Some Big Pharmas stepped up their game on data transparency — but which flunked the test?
The nonprofit Bioethics International has come out with their latest scorecard on data transparency among the big biopharmas in the industry — flagging a few standouts while spotlighting some laggards who are continuing to underperform.
Now in its third year, the nonprofit created a new set of standards with Yale School of Medicine and Stanford Law School to evaluate the track record on trial registration, results reporting, publication and data-sharing practice.
“A goal of the GPS is to help set ethics and social responsibility measures in the pharma industry and provide an independent tracking tool to both recognize best practices and catalyze reform, where needed, in companies,” said Jennifer Miller, founder of Bioethics International, assistant professor at the Yale School of Medicine and lead author on the paper.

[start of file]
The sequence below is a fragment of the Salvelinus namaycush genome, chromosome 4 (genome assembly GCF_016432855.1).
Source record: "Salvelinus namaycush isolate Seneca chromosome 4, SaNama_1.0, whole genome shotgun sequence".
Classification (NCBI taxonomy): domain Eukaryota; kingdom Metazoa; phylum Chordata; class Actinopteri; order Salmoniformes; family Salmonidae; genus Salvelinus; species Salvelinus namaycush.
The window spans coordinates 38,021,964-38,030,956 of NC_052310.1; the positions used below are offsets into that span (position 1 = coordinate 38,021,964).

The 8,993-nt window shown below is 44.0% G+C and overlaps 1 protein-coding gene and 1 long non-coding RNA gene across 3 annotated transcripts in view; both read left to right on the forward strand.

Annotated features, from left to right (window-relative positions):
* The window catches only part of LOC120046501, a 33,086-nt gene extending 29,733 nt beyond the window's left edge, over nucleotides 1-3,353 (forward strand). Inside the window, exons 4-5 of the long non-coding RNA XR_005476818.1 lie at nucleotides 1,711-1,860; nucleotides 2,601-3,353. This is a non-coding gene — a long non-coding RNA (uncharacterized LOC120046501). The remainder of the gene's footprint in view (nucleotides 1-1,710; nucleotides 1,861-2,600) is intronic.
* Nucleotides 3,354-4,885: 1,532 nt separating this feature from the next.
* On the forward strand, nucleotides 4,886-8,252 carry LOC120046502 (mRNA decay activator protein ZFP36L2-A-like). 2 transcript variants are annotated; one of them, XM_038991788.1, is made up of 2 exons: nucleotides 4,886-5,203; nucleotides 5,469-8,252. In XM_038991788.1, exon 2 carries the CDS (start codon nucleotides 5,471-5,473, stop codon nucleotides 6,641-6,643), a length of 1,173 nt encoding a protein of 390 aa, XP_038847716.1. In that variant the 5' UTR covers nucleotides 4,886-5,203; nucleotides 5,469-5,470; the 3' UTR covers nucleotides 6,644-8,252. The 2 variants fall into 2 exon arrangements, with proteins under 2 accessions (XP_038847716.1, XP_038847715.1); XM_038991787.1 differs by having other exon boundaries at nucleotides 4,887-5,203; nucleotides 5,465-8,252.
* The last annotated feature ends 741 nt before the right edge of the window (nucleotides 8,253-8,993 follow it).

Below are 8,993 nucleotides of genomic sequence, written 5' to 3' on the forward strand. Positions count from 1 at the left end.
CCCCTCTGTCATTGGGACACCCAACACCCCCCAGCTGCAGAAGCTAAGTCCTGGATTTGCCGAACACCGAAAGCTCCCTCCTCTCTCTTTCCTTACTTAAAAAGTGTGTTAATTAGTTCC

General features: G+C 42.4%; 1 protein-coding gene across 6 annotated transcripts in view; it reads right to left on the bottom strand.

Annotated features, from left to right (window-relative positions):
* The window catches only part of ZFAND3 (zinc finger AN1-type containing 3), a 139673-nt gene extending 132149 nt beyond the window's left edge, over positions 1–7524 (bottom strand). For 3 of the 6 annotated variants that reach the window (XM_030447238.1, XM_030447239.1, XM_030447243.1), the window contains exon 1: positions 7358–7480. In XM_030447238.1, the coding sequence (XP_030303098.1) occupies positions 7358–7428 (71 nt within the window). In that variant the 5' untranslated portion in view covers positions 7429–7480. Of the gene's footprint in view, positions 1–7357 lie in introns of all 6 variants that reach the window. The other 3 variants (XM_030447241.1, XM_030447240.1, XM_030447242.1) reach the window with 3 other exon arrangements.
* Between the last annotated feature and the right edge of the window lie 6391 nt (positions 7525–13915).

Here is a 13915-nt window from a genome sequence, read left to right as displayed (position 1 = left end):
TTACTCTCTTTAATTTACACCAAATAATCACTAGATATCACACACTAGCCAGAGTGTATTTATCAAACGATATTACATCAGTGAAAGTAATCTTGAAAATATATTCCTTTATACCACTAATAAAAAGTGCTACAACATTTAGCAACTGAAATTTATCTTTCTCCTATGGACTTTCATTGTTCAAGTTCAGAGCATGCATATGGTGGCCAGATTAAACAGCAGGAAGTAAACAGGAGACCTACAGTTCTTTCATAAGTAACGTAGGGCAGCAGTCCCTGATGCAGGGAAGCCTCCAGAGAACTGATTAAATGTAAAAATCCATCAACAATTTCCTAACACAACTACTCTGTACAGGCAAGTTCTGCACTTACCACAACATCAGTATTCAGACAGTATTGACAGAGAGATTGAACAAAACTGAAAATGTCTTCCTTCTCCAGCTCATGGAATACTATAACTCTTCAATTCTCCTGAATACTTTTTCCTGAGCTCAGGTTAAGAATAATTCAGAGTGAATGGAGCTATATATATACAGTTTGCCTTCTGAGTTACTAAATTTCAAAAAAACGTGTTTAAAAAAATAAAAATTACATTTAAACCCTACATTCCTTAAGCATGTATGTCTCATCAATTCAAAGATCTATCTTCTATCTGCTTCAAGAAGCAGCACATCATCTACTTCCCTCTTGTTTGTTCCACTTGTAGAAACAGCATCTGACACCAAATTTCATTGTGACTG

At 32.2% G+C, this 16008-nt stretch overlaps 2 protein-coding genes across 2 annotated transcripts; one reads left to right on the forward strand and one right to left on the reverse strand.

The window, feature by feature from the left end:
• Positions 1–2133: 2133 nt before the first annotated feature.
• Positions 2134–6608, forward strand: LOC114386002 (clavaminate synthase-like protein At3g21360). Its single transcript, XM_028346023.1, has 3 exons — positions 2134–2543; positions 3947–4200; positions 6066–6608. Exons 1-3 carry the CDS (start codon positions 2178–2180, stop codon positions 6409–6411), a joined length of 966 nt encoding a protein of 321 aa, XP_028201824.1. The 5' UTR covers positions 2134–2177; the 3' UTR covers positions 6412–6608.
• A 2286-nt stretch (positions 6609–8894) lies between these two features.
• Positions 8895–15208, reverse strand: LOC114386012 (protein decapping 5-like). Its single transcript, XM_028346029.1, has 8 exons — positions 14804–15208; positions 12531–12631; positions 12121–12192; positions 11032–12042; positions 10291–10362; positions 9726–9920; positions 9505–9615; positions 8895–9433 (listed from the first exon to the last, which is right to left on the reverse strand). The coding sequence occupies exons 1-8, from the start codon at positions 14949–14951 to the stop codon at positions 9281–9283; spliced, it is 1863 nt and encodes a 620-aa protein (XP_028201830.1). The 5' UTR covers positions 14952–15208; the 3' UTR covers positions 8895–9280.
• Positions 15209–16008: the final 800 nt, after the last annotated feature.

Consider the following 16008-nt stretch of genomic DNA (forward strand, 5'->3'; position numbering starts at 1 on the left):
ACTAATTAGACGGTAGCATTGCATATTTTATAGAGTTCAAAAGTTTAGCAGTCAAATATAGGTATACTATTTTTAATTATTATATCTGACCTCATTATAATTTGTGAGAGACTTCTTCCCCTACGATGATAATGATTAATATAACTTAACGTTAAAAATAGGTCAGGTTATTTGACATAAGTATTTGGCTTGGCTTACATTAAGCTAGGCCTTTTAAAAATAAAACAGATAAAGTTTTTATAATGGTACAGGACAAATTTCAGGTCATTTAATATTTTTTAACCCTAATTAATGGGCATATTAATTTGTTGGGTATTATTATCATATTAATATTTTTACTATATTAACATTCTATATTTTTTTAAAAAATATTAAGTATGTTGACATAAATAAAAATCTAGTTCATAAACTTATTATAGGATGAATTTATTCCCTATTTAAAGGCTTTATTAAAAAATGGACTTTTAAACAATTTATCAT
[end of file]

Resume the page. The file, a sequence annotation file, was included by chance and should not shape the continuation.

Several companies — led by Roche/Genentech, Novartis and Merck notably upped their game in this latest review of the Good Pharma Scorecard. Standouts include Novo Nordisk, which created a measure of success on providing data that is ahead of the scorecard’s standard. Offered a chance to amend their ways, AstraZeneca set out new guidelines on reporting data requests, while Novartis and Gilead added timelines on data sharing.
Still, there’s plenty of room for improvement, they add. Particularly among the companies dwelling at the bottom of the scorecard.
The laggards: Allergan — soon to be absorbed in AbbVie — is at the bottom of the list, with a poor transparency score of 46%. And that is just one step below Amgen, at 56%.
Allergan actually dropped from last year’s poor number, alongside falling scores at AstraZeneca (83%) and J&J (90%, down from 100%).